“I had fainted, unless I had believed to see the goodness of the Lord in the land of the living.  Wait on the Lord: be of good courage, and he shall strengthen thine heart: wait, I say, on the Lord.” Psalm 27:13-14 (KJV)

Overwhelming trouble can take a toll on anyone.  It’s possible to feel pressed to a breaking point.  Even the apostle Paul was oppressed and afflicted to the point where he despaired of life (2 Corinthians 1:8).  Like Paul, the psalmist David also encountered the valley of despair.  He has left us direction, in the form of three stepping-stones, which will lead out of the valley.  The stepping-stones call us to: believe, wait and take courage.


For me, believing has meant a daily rehearsal of who God is, as revealed in Scripture.  It has meant reminding myself of past experiences where God proved himself to be my direction, protection and provider.  I would say to myself, my circumstances and to ‘the defeated one’ “God is good and He keeps His word.”  His word says “in due time I will see His goodness in the land of the living.”


The flipside of believing is waiting. I choose daily to continue trusting Him. I have accepted that He led me here and He will lead me through this time of trouble. Further,  because He is leading, I will make it through.  His grace is sufficient and I will not perish in the midst of my trouble.  I will and can trust his timing.  So I can sing with the great gospel writer, James Cleveland, “This too will pass”.  I will give God time to answer.

Taking courage

Waiting takes both time and courage, and courage is rarely found in isolation.  It is cultivated within the context of relationships and honed on the edges of conflicts and struggles.  For instance, Esther went uninvited into the king’s presence only after being prodded by her uncle.  Joshua stood boldly to lead Israel only after being encouraged by God.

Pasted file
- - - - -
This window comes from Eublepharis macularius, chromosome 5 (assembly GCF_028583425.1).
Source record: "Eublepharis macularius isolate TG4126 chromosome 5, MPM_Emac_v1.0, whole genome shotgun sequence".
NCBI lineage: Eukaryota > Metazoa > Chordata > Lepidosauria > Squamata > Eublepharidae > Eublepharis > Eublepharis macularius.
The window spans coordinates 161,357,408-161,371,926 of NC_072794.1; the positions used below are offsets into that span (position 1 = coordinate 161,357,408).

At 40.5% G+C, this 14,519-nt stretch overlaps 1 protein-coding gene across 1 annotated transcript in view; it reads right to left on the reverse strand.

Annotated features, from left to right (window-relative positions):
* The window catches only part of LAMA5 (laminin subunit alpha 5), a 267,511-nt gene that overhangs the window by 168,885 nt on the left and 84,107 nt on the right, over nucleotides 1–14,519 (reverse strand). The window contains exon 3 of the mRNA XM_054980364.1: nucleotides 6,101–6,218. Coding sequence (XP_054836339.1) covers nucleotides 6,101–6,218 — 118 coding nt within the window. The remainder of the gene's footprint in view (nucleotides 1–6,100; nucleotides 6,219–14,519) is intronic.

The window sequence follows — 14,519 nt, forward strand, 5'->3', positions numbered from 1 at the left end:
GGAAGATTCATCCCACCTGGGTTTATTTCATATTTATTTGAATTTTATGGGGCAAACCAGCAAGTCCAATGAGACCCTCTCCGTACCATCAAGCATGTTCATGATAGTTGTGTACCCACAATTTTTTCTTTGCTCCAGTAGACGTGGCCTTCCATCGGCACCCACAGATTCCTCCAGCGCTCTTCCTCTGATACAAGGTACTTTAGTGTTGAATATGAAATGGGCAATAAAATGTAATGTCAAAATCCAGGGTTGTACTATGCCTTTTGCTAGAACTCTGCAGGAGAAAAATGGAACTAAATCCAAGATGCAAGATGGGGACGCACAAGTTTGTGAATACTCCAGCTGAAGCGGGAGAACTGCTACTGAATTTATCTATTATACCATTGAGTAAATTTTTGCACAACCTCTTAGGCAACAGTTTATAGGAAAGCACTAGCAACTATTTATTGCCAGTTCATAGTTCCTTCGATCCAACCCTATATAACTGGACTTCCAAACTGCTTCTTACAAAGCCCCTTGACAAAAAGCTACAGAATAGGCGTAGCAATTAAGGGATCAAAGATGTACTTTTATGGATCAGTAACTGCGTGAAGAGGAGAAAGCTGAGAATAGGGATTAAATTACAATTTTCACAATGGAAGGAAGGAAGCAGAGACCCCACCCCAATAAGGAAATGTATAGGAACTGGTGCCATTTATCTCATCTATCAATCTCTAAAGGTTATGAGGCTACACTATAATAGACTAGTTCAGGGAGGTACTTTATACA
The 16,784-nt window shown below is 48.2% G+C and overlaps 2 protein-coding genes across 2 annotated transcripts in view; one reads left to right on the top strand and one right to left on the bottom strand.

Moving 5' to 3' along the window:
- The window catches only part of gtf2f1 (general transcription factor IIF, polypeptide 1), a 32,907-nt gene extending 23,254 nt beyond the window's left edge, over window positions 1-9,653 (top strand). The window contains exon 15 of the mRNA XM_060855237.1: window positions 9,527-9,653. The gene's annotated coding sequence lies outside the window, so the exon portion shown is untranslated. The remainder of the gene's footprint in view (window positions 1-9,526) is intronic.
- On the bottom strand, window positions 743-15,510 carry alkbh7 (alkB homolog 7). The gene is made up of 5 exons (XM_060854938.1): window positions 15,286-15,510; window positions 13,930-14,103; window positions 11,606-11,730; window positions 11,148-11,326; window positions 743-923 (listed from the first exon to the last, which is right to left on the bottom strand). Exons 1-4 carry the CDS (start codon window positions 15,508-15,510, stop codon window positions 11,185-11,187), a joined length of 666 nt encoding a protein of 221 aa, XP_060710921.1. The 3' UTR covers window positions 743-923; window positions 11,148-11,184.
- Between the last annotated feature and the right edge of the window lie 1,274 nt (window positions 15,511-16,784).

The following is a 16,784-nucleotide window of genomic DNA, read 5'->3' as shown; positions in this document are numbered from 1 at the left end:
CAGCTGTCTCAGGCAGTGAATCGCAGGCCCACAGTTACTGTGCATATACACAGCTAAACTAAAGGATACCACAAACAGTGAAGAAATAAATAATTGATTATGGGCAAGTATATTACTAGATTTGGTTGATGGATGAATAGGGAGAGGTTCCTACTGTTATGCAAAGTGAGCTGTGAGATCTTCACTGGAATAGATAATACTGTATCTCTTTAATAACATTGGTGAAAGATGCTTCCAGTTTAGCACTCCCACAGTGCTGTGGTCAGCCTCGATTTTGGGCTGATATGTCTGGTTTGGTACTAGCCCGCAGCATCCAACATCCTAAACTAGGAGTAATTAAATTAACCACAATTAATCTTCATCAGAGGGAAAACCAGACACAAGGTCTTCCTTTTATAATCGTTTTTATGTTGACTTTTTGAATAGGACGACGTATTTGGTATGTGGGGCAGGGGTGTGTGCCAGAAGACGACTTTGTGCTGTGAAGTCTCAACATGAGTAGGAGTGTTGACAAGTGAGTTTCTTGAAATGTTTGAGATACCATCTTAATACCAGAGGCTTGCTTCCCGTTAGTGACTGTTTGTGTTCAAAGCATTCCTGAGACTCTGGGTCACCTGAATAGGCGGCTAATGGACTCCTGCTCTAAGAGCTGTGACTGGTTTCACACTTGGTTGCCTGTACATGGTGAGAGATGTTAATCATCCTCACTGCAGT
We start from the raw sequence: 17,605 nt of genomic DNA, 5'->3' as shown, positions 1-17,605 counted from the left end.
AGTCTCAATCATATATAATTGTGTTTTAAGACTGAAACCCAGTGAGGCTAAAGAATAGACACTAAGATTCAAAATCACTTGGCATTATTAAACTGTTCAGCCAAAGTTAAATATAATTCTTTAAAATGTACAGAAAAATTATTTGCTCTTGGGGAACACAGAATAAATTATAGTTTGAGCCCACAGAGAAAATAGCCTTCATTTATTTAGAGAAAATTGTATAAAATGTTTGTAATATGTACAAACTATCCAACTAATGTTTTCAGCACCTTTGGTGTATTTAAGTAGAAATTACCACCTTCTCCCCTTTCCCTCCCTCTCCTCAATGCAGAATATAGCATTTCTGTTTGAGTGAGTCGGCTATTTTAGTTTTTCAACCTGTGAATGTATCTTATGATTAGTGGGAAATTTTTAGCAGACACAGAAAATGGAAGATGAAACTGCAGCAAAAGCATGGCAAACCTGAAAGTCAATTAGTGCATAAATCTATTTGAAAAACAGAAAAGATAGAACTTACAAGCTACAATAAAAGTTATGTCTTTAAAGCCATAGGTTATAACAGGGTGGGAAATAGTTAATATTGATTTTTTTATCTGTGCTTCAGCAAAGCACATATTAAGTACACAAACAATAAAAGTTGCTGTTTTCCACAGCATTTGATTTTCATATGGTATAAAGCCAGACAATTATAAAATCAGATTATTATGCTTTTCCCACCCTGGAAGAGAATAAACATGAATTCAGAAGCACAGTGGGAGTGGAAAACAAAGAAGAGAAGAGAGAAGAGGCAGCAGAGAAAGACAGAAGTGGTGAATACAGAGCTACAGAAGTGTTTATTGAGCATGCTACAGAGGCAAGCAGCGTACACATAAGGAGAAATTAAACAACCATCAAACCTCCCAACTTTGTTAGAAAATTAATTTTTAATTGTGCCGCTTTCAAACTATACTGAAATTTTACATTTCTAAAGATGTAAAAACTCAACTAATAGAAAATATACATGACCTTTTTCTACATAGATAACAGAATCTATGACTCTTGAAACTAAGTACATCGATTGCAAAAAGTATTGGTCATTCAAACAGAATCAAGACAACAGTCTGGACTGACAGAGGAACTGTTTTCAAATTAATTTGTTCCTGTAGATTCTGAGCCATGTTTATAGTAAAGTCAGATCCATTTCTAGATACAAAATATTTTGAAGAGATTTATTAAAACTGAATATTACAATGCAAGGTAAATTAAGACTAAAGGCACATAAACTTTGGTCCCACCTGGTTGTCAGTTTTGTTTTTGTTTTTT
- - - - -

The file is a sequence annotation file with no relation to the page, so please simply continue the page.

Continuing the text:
Relational bravery has also revealed itself in my life.  In and of myself, I can be timid and fearful.  Yet, in the midst of life challenges God has ministered to me through other believers who consistently remind me, as I remind myself, that courage is a choice.  Their hopes and expectations of God, who has promised to continue His work through me, have buoyed me up.

I will attend to Him, wait on Him and hope in Him while bearing up under the weight of this struggle. Though circumstances crush me, I will choose to do what I have been called to do.

Thinking of these loving friends I’m reminded of a Nigerian proverb: “A friend is one who knows the song of your heart and sings it to you when you forget the words.”  However, I would rewrite the proverb.  For me, a friend has been “someone who knows the song/psalms of the Lord, and who sings them to me –  and sometimes even for me – when life circumstances would have me forget the words.”

To my friends who have stood with me through this long, grueling valley I say thank you.  May God continue to bless you.

  • Are you currently in a challenging situation?  
  • What song(s) do you find yourself singing?
  • Looking back over your journey, how do you define “friend?”